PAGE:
In 1888 the three apartment houses, containing five families each were 80 Madison Avenue 121 Madison Avenue, and 20 Fifth Avenue. That with nine families was the old Hanover, 2 East Fifteenth Street. That with eleven in a house was 247 Fifth Avenue, the Knickerbocker apartment house.

Among the "congested" dwellings in 1905 are mentioned 47 West Forty-third Street and 56 West Thirty-third Street, each with thirteen in a house; 37 Madison Avenue, now an apartment house, where there are sixteen families; Hotel Plaza and the Renaissance, each of which has seventeen families, and the Park Avenue Hotel and 12 West Forty-fourth Street, each of which has nineteen families; 247 Fifth Avenue, which now has twenty families; 2 East Forty-fifth Street, which has twenty-one families; 44 West Forty-fourth Street, which has twenty-two families: Hotel Buckingham, which has twenty-six families, and the Waldorf, which has twenty-seven families.

Social Centre Moves North: Following the Trend of Eighty Years. December 24, 1905 (3)

The social centre of New York City, which for the past eighty years, seems to have moved up town one block, or 200 feet each year, has jumped in the last three years from Fifty-second Street in 1902 to a point midway in the block between Fifty-seventh and Fifty-eighth Streets, just west of Fifth Avenue, or at an accelerated pace of nearly 300 feet per annum.

For the last eighteen years the Social Register Association has ascertained this centre by the use of a balanced pole, notched at regular intervals to represent the streets from Fifth Street to 157th Street, with a weight attached for each family residing in that particular street.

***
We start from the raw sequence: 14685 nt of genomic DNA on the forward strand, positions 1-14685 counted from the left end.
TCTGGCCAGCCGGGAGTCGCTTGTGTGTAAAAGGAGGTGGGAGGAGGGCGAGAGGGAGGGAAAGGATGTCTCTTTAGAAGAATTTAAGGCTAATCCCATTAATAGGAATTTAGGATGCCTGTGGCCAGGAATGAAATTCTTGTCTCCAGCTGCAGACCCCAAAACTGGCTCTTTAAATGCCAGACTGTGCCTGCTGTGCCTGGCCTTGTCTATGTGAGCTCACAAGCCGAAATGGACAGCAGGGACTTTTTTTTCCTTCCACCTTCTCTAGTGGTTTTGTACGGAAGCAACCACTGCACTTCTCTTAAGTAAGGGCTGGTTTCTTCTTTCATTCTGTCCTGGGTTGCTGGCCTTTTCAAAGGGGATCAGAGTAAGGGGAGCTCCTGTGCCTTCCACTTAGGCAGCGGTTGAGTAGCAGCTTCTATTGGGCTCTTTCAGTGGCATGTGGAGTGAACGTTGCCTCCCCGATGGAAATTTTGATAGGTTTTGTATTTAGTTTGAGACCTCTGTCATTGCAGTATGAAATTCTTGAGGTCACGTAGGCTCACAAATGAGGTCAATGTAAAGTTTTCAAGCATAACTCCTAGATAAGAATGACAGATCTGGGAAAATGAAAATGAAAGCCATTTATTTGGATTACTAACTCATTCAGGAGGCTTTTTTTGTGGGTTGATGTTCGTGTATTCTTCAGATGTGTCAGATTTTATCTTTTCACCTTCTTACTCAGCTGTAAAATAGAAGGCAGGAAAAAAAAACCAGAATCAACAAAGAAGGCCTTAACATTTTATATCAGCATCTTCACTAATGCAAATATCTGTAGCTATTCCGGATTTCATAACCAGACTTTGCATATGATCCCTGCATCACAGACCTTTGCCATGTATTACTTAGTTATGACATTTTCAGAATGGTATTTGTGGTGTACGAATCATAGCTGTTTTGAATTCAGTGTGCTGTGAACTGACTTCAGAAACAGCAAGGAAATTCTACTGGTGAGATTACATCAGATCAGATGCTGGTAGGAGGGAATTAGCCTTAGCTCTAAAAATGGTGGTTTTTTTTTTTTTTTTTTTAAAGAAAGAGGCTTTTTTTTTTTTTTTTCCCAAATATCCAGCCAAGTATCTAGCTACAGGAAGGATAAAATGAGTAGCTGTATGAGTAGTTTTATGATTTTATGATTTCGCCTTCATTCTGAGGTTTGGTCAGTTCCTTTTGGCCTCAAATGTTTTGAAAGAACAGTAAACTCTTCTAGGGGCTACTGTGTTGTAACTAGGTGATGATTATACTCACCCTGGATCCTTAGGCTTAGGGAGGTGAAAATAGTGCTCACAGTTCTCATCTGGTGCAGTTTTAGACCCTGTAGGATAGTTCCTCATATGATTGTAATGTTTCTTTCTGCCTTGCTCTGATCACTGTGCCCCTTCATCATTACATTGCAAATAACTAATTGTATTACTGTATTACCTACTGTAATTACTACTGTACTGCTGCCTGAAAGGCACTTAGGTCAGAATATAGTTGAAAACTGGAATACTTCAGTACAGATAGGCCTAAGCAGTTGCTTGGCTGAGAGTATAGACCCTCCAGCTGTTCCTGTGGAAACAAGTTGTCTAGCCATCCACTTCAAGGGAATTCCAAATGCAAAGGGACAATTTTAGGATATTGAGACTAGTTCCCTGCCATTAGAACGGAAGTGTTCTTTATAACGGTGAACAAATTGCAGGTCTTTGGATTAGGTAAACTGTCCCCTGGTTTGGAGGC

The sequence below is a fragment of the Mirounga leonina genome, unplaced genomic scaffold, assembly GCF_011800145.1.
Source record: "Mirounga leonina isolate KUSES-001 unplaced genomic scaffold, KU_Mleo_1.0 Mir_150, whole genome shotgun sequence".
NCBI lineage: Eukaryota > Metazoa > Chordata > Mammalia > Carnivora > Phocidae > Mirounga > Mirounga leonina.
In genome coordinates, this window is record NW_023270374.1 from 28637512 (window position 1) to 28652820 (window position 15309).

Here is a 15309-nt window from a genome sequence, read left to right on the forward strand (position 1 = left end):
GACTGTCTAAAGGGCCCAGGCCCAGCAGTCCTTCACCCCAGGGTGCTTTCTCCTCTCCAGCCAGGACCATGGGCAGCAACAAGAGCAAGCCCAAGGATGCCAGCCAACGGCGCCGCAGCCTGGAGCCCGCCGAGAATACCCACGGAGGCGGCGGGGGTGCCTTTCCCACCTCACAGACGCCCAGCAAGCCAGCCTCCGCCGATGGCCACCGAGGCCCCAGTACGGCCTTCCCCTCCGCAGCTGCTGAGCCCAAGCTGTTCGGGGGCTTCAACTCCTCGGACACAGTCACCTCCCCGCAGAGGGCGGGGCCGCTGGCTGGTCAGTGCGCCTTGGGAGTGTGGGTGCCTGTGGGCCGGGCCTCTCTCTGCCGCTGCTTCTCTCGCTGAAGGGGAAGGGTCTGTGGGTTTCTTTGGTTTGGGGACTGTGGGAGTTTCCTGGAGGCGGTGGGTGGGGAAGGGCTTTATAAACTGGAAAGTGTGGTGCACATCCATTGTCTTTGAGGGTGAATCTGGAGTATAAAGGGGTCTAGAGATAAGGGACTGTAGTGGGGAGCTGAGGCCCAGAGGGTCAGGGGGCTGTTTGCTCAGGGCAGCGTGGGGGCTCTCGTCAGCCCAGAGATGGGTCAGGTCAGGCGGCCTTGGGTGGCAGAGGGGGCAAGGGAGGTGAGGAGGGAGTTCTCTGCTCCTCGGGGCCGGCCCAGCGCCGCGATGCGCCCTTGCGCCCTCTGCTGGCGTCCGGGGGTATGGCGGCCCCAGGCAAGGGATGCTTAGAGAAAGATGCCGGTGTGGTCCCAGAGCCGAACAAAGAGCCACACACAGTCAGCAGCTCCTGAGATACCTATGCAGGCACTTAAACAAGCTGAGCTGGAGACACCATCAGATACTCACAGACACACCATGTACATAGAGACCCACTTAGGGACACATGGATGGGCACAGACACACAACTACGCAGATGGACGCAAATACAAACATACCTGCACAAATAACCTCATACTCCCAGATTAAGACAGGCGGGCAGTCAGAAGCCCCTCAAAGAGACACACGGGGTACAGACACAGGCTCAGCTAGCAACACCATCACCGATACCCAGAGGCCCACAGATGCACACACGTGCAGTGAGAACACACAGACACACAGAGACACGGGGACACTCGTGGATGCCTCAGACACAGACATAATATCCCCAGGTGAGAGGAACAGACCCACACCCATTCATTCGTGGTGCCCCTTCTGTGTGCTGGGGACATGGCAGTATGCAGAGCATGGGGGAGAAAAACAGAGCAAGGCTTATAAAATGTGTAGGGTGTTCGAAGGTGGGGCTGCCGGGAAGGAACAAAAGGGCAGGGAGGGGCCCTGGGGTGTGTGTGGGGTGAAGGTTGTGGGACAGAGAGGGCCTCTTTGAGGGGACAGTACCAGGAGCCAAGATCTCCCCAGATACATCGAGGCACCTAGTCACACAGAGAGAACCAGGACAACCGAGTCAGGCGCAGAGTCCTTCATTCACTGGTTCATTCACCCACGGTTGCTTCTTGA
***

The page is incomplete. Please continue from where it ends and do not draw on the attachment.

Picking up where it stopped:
There have been 1,980 changes of residence among the families recorded in The Social Register this year, the greatest number having taken place in the two streets immediately flanking the social centre. Fifty-seventh and Fifty-eighth Streets, where fifty-six families have moved in and forty-six families have moved out.

During the year there have been 617 marriages as compared with 627 last year, a difference of only 10. The deaths this year were 177 women and 260 men as compared with 186 women and 252 men last year, a difference of only one in the totals.

In 1905 1,487 families went abroad and 1,190 have returned an increase of nearly 60 per cent. as compared with last year's foreign travel.

The Social Register, just out, indicates that 290 New York families are residing this year across the Hudson, at Tuxedo, Morristown, Short Hills, Orange, and other suburban towns. Two hundred are in Westchester County and along the Hudson to Albany, 107 on Long Island, 95 on the Connecticut shore of the Sound, and 33 at Staten Island. Two Hundred and seventy-nine families are residing abroad, of which 81 are at Paris, 60 at London, and 12 at Rome. Forty-six are in the South, 36 are wintering in Washington, and 16 at Newport.

 


Article Information:
Article Name: The Social Register: "Where 'Best Society' Lives and Plays, Part II"
Website: http:www.thehistorybox.com |Researcher/Transcriber:    Miriam Medina
Source:      #'s 1-3  New York Times